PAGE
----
There will be no Mass at the Eyre chantry chapel in Bath in either July or August. The next Mass to be celebrated there will be on Tuesday 3rd September at 12.30pm.
Monday, 24 June 2013
Thursday, 13 June 2013
We have received an answer to the mystery of St Lelius. We are extremely grateful to Dr Giles Mercer, who was headmaster at Prior Park from 1996-2009, for finding this passage in J.S. Roche’s ‘A History of Prior Park College’ (1931), pp. 256-7:
The high altar, which was made in Rome of Italian marbles, was the gift of the Countess English. Its sepulchre for relics is seen through a beautiful pierced cross of statuary marble, and on the back of the altar is an inscription asking for prayers for the donor. There are no relics in the sepulchre, but as an explanation of this fact, two traditions exist: one that the marble chest, supposed to contain the relics, on its arrival at Prior Park from Rome, was found to be empty: the other that they were destroyed by a general order from Rome, as many spurious relics were about that time sent from the Eternal City by unauthorised individuals. The relics that were to have been inserted in the sepulchre were said to be those of St Laelius, the Boy Martyr, whose name appears on the back of the altar.
It is disappointing to discover that the chapel does not, after all, contain relics of a child martyr. It seems that Countess English – or at least her agents – may have fallen prey to merchants peddling fake relics in Rome. A lively trade in forgeries such as this has been in operation since the Middle Ages, as is well known. We do not know whether St Lelius even existed. Possibly his identity was part of the deception on the part of the sellers.
One thing is certain, however. There must be a relic present in the High Altar, or it could not have been consecrated.
‘We honour the martyrs' relics, so that thereby we give honour to Him Whose [witness] they are: we honour the servants, that the honour shown to them may reflect on their Master’.
Posted by Caroline Shaw at 10:39
Tuesday, 11 June 2013
In a previous blog post we saw an image of the High Altar of the chapel of Our Lady of the Snows at Prior Park College in Bath. Here it is again (above). This beautiful marble altar contains the complete relics of a child martyr named Lelius. Here is the inscription on the back of the altar. It reads ‘corpus S. Lelii pueri martyris’.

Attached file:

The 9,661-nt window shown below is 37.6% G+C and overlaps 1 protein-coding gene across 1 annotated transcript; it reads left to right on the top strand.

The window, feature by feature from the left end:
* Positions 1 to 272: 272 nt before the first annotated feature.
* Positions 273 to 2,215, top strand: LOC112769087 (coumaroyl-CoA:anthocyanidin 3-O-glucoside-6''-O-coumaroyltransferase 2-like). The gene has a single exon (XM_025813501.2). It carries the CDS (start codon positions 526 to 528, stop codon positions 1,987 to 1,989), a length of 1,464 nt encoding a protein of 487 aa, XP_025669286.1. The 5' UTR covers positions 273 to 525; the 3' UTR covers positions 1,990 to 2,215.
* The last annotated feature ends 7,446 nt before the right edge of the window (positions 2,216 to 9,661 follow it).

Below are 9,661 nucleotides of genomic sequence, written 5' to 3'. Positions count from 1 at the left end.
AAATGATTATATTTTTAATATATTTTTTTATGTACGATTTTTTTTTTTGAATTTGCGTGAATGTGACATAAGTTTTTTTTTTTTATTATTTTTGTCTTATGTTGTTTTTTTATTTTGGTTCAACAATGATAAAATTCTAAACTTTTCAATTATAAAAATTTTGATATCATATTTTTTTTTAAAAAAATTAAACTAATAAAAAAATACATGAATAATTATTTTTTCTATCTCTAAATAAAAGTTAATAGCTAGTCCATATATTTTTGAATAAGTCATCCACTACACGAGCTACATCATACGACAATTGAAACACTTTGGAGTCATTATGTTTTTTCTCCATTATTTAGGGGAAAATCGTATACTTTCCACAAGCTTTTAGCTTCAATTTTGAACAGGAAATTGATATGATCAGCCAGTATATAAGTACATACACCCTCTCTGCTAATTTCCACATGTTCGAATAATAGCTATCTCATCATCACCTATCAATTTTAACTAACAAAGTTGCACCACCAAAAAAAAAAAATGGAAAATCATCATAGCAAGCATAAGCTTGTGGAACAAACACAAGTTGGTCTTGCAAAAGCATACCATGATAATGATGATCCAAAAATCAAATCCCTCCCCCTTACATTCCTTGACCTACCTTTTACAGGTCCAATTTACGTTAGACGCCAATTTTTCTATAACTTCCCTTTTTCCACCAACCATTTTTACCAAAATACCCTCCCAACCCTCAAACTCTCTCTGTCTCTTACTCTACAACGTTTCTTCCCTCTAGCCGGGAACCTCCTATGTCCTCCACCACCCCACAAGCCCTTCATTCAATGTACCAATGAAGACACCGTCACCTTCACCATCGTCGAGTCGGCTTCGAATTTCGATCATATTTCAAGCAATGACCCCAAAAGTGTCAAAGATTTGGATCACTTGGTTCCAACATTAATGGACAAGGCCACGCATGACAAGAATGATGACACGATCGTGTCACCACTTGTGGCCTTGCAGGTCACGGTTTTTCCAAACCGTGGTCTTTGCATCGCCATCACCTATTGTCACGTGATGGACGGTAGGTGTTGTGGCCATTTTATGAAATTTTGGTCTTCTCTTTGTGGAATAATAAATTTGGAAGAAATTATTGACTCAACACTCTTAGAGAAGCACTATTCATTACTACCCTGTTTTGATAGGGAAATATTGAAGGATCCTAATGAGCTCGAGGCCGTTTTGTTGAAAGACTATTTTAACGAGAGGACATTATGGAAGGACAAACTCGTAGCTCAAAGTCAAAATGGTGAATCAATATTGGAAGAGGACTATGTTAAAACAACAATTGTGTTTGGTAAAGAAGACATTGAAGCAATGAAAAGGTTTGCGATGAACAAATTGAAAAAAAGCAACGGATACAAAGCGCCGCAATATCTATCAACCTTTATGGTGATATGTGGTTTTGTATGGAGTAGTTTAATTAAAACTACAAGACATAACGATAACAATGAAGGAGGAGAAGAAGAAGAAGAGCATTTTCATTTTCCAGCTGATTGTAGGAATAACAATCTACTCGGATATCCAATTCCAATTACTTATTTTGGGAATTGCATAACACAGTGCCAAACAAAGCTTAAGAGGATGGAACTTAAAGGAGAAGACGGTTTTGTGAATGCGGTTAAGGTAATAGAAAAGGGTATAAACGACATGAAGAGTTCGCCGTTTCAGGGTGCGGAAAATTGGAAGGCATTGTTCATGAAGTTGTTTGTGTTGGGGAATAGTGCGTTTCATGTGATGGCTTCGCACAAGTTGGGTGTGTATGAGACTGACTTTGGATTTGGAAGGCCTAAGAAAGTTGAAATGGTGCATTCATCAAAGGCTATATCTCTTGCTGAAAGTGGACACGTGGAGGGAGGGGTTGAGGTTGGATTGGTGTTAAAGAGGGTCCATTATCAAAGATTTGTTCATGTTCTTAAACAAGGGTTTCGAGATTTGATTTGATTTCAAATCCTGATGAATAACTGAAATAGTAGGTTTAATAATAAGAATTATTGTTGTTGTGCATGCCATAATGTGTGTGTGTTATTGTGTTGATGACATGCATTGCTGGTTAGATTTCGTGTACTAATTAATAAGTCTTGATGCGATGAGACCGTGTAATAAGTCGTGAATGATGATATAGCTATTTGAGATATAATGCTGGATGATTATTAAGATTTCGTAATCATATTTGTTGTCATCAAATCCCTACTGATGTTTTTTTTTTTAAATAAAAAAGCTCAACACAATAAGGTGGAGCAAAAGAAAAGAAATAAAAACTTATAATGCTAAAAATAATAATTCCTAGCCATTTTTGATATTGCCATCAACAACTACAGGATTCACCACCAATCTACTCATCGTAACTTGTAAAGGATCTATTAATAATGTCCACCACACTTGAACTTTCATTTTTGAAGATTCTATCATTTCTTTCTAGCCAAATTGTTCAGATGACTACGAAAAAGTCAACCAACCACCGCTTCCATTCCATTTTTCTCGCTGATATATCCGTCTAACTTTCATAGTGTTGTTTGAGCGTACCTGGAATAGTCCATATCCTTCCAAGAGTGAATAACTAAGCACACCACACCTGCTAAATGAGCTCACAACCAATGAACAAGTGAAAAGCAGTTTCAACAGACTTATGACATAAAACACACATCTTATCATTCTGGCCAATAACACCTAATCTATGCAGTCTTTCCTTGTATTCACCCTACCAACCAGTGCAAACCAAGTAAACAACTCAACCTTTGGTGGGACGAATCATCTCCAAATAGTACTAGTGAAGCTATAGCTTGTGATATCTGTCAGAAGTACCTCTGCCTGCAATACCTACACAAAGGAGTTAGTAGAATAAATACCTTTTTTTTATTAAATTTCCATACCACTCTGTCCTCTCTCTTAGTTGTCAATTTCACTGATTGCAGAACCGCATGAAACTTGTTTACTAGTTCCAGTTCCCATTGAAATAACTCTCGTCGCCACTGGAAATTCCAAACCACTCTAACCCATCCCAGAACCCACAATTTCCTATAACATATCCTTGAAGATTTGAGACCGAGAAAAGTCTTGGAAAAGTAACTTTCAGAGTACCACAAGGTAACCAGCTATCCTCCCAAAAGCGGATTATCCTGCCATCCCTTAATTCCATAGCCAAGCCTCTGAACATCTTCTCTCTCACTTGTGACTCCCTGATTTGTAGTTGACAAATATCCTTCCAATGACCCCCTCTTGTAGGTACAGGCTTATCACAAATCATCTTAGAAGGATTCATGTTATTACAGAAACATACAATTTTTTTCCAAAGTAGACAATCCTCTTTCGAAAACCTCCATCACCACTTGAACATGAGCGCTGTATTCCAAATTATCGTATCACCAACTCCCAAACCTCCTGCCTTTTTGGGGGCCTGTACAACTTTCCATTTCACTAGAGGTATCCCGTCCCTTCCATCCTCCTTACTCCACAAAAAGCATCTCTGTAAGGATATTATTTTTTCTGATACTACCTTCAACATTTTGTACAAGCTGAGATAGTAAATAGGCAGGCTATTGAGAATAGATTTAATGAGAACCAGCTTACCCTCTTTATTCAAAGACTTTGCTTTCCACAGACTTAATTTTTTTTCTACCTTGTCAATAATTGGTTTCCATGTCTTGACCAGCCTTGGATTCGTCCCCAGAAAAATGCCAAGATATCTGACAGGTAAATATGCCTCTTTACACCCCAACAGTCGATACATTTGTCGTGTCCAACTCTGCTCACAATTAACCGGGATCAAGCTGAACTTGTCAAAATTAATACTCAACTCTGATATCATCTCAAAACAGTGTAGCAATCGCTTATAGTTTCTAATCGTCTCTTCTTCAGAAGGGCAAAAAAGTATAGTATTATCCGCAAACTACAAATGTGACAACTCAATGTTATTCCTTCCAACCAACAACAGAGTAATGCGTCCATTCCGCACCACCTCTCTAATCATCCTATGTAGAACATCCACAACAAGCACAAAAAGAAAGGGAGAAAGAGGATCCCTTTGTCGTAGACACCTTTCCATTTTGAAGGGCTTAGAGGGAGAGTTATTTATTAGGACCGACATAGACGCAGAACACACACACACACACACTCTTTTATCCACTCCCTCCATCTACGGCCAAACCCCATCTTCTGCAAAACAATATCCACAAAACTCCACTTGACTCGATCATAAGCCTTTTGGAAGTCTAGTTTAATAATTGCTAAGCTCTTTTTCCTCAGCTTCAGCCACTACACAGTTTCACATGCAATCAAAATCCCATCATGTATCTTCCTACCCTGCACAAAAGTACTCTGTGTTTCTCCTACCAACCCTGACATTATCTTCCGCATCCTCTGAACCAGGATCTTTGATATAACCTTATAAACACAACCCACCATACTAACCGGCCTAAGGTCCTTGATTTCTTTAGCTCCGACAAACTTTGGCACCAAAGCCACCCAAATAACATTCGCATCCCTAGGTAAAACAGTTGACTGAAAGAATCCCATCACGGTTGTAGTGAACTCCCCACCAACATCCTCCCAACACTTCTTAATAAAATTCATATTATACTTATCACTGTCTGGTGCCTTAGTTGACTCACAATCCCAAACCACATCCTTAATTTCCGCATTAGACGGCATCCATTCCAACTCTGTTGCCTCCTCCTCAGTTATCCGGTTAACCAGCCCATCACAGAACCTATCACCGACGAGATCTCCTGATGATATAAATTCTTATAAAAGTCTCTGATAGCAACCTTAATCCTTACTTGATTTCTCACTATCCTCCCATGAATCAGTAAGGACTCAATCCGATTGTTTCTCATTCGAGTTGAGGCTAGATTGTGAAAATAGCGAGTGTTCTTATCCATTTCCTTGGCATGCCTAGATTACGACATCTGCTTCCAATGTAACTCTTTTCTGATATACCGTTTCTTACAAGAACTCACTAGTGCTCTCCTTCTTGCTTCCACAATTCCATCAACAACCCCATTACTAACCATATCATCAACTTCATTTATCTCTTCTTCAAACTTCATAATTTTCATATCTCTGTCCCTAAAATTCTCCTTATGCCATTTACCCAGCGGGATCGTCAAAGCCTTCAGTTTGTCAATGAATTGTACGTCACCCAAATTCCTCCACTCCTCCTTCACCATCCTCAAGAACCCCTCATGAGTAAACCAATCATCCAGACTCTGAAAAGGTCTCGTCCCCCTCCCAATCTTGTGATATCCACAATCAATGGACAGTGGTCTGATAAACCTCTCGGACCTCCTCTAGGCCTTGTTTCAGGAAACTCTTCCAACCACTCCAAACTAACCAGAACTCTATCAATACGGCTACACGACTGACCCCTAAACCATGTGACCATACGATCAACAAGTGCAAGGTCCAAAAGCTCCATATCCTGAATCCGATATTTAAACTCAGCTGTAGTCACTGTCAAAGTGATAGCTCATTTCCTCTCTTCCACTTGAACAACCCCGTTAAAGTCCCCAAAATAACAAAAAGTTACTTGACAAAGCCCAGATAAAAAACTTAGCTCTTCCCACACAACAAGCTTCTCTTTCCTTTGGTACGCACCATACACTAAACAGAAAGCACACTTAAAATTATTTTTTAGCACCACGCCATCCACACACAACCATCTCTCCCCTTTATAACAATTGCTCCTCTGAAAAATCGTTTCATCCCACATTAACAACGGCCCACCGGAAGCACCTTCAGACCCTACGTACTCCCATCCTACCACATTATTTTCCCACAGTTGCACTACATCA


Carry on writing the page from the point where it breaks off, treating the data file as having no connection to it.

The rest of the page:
Unfortunately St Lelius is not mentioned in the Roman martyrology. A plausible explanation for this is that he was one of a group of martyrs and therefore not mentioned individually.
How fitting for a school – and one that was for many years educating boys only – to have the relics of a boy martyr in its chapel. We can hope with confidence that St Lelius interceded for the teachers and pupils at Prior Park, and that he will continue to do so today.
The Christian Martyrs' last prayer by Jean-Leon Gerome
We will try and find out more about St Lelius and report any findings in a future post. In the meantime, if anyone has any information about St Lelius and the connection with Prior Park, do please let us know in the comments box below.
Posted by Caroline Shaw at 13:05
Friday, 7 June 2013
Today we celebrate the great feast of the Most Sacred Heart. An extra Latin Mass was celebrated in the diocese, at the chapel of the Sacred Heart in Prior Park College chapel, Bath. It was celebrated by Fr Malcolm Smeaton, the chaplain of Prior Park, who kindly added an Extraordinary Form Mass to his schedule. This was arranged at short notice and so could not unfortunately be advertised.
Fr Smeaton learned to celebrate the Extraordinary Form last year at the LMS Priests’ and Servers’ training conference, and now celebrates a Latin Mass once a week.
Prior Park chapel was built in 1844 by the architect JJ Scoles. It is dedicated to Our Lady of the Snows, a dedication it shares with the great Roman basilica of Santa Maria Maggiore.
|The sanctuary of the chapel. The wooden forward altar is conveniently easy to remove.|
Pevsner described Prior Park chapel as ‘without any doubt the most impressive church interior of its date in the country.' The magnificent nave with its giant Corinthian columns and the beautiful sanctuary are indeed remarkable.
The impressive polychrome marble High Altar (above) was a bequest of Isabella Countess English. It contains the relics of a martyr: the inscription on the back states ‘corpus s. Lelii pueri martyris’.
Below is the marble side altar of St Edward the Confessor:
In the chapel of St Joseph there are stautes of Pope St Pius X and St Philomena.
Most Sacred Heart of Jesus, have mercy on us.
Posted by Caroline Shaw at 15:18